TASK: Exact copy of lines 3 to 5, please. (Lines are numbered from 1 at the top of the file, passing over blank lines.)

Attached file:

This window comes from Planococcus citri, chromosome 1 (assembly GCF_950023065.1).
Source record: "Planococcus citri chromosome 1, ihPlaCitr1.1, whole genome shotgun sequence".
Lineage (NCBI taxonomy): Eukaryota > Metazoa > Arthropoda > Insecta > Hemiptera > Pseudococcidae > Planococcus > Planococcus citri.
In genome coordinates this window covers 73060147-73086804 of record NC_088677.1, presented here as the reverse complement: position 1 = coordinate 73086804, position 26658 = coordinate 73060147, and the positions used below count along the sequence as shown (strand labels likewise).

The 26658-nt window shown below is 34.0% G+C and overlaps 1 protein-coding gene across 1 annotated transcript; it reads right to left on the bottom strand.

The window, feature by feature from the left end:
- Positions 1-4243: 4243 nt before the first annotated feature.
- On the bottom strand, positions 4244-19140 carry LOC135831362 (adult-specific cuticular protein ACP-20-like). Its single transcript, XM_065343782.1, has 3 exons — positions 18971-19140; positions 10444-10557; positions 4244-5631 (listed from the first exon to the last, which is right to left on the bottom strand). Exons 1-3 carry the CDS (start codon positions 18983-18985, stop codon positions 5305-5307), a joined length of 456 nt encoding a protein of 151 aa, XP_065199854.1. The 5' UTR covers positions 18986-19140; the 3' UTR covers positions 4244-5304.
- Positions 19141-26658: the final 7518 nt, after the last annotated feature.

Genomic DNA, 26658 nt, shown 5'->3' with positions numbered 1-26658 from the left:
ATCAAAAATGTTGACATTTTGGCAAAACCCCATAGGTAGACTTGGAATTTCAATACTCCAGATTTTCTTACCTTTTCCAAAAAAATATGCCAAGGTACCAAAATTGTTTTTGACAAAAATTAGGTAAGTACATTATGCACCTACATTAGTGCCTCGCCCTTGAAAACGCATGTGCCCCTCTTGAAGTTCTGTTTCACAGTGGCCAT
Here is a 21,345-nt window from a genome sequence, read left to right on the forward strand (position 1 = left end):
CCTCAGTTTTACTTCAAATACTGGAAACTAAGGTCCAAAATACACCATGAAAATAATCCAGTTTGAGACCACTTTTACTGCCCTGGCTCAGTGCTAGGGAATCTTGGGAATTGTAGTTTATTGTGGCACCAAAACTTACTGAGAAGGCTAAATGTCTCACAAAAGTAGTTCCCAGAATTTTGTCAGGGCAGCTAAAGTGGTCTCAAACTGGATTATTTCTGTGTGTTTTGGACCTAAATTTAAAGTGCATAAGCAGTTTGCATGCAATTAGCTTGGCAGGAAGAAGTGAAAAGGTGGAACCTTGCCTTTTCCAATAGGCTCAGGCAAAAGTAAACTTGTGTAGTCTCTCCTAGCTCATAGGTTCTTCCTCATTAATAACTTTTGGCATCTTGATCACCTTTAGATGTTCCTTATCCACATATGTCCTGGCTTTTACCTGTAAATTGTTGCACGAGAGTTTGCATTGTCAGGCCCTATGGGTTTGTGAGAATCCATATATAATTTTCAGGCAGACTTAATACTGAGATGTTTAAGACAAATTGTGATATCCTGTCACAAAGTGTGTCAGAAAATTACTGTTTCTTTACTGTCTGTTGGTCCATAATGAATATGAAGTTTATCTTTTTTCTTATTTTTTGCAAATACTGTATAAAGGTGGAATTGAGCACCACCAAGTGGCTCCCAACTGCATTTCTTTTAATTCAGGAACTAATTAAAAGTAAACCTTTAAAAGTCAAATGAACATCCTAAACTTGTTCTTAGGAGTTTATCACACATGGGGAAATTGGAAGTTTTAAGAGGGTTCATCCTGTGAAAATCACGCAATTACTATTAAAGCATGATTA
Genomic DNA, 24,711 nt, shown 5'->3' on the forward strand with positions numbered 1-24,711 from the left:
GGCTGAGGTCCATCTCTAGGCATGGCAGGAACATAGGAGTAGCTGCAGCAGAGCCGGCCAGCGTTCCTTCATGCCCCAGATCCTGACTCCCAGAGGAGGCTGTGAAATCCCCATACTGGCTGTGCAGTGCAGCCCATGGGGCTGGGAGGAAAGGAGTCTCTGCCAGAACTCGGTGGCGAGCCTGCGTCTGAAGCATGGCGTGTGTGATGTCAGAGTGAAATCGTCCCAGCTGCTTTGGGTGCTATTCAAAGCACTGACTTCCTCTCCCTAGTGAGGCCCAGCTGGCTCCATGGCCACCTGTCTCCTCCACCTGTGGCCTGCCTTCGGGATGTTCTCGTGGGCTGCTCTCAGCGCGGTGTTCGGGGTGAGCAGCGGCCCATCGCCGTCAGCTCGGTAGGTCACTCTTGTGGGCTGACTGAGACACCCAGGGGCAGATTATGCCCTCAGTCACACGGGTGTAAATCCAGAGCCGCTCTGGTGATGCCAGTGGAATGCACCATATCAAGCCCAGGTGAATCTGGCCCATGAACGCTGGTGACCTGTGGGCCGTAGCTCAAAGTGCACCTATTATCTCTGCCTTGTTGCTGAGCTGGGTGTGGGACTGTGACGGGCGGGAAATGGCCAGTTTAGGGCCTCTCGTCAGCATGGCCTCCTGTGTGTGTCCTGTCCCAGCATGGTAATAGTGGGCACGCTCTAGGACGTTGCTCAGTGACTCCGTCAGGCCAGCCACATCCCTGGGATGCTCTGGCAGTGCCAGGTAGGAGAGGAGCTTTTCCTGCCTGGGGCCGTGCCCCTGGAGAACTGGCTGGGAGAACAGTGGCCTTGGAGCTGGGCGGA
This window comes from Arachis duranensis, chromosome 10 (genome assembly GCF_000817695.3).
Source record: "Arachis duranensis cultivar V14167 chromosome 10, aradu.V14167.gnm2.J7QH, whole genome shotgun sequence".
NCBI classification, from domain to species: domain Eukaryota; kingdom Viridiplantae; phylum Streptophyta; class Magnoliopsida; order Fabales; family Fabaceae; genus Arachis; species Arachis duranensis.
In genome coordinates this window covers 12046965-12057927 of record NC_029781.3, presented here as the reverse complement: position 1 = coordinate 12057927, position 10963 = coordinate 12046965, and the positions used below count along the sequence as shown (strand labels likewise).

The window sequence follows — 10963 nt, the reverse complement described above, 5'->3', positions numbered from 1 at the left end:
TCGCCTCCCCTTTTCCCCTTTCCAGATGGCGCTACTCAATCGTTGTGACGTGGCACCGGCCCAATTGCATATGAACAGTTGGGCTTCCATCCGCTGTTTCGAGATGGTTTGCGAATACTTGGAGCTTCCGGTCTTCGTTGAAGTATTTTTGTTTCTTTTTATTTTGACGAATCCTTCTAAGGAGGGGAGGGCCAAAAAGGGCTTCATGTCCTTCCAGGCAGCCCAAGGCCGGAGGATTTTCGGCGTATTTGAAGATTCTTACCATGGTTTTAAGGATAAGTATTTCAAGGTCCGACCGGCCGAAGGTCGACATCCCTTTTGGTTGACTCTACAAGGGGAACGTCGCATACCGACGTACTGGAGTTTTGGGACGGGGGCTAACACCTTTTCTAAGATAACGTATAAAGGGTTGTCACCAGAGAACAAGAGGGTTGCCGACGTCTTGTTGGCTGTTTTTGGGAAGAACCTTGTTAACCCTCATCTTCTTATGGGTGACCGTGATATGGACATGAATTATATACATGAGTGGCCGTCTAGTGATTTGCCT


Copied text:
Lineage (NCBI taxonomy): Eukaryota > Metazoa > Arthropoda > Insecta > Hemiptera > Pseudococcidae > Planococcus > Planococcus citri.
In genome coordinates this window covers 73060147-73086804 of record NC_088677.1, presented here as the reverse complement: position 1 = coordinate 73086804, position 26658 = coordinate 73060147, and the positions used below count along the sequence as shown (strand labels likewise).

The 26658-nt window shown below is 34.0% G+C and overlaps 1 protein-coding gene across 1 annotated transcript; it reads right to left on the bottom strand.